There are numerous types of hand sewing needles and the most common are sharps, betweens, embroidery or crewel and ballpoint.

The common hand sewing needles are available in sizes from 1 – 12, 1 being the thickest and longest and 12 being short and fine. Each type of needle is designed to work with specific fabrics and threads.

Figure 2: Basic sewing notions - from Sharps – used most often for hand  http://www.simplymodernmom.com/2010/05/basic-sewingtools-and-supplies/ sewing. They have a medium length and a sharp point and a round eye Betweens – also known as quilting needles, they are a shorter needle with a small, round eye  Ballpoint – have a rounded point and are used for knits  Embroidery/crewel – the same length and sharp point as a sharp needle but they have a  longer eye which allows for thicker thread or ribbon Sewing machine needles The needle may be the most important part of the sewing machine. Using the proper combination of needle and fabric will make a difference in the quality of your work. It is also important to make sure your sewing machine needles are not damaged as that could cause torn fabric or skipped stitches. A good rule of thumb is to change your needle before you start each project.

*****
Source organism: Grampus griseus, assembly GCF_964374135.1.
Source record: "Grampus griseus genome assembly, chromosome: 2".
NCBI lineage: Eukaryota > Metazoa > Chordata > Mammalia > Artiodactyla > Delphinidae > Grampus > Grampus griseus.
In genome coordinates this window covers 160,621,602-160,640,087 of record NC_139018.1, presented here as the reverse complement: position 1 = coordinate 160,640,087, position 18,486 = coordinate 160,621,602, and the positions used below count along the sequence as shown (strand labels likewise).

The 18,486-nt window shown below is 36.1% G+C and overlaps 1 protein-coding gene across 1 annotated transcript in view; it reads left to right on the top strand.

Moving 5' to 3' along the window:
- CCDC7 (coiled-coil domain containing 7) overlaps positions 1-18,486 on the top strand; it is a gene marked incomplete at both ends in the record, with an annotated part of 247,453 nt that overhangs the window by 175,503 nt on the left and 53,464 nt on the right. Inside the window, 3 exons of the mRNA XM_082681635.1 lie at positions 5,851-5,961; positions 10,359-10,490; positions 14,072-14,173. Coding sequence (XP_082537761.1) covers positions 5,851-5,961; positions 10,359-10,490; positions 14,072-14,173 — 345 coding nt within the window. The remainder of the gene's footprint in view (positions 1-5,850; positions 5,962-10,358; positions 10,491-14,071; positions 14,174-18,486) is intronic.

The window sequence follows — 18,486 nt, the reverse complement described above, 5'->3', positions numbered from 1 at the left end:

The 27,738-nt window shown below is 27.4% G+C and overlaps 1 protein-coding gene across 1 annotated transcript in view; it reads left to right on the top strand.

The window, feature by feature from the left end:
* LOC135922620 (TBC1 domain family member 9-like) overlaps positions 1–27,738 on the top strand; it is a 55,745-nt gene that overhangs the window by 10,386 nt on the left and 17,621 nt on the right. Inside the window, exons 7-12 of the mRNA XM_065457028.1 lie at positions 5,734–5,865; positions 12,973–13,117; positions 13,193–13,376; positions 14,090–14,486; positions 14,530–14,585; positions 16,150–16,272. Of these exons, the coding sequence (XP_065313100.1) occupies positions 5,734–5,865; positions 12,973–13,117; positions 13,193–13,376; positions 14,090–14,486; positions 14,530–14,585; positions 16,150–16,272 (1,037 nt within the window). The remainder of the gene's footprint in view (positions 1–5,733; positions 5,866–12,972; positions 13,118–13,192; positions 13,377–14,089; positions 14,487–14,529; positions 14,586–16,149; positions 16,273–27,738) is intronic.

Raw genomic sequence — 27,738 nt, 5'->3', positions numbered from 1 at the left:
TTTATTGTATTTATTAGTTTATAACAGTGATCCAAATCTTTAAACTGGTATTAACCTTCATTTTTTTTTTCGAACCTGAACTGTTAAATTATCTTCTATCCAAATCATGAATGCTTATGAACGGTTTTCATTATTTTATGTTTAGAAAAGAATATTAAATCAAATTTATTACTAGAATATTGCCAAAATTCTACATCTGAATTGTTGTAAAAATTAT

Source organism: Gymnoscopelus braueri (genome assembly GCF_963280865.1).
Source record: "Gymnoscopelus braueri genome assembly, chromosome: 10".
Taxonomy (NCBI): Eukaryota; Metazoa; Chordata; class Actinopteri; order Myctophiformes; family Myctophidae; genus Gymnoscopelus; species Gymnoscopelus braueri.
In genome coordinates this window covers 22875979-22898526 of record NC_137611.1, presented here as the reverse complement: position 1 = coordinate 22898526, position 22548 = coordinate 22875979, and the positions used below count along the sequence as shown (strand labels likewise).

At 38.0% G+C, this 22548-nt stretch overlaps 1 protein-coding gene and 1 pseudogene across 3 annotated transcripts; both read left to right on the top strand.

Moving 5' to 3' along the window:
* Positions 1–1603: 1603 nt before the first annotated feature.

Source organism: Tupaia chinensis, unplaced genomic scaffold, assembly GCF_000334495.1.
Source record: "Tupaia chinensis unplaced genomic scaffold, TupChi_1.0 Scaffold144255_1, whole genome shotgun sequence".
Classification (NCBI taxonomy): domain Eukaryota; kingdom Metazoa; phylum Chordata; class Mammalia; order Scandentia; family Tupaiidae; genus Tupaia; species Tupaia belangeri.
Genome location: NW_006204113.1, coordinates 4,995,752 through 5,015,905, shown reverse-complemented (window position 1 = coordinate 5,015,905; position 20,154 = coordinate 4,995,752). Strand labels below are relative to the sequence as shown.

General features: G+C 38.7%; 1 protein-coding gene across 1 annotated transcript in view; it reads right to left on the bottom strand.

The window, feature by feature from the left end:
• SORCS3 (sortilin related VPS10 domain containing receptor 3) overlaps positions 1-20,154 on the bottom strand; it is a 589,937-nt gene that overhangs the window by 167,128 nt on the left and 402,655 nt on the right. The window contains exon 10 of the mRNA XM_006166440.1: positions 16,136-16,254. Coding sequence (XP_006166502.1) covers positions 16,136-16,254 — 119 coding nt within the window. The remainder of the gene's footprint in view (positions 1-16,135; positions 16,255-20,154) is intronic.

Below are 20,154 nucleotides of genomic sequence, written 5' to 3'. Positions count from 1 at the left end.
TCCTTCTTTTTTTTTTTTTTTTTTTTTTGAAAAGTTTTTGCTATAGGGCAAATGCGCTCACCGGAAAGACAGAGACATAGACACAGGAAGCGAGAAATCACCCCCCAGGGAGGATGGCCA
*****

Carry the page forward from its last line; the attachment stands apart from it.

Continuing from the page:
4-H SEWING PROJECT – RESOURCE GUIDE

4-H SEWING PROJECT – THE BASICS Figure 3: Anatomy of a sewing machine needle

There are six basic sewing machine needle types:

1. Universal – Has a slightly rounded point and is used for both knits and woven fabrics

2. Ballpoint – Has a rounded point, which pushes aside fabric threads instead of piercing them. Used for sewing heavy, loose knit fabrics.

3. Stretch – Similar to the ballpoint needle but the point is a little less round. For sewing knits and knit fabrics containing lycra.

4. Sharp - Pointed needle used on woven fabrics such as microfiber, polyester and silk

5. Leather – Has a cutting point and cuts the fabric rather than simply piercing it. Is used on coarse materials such as leather and vinyl.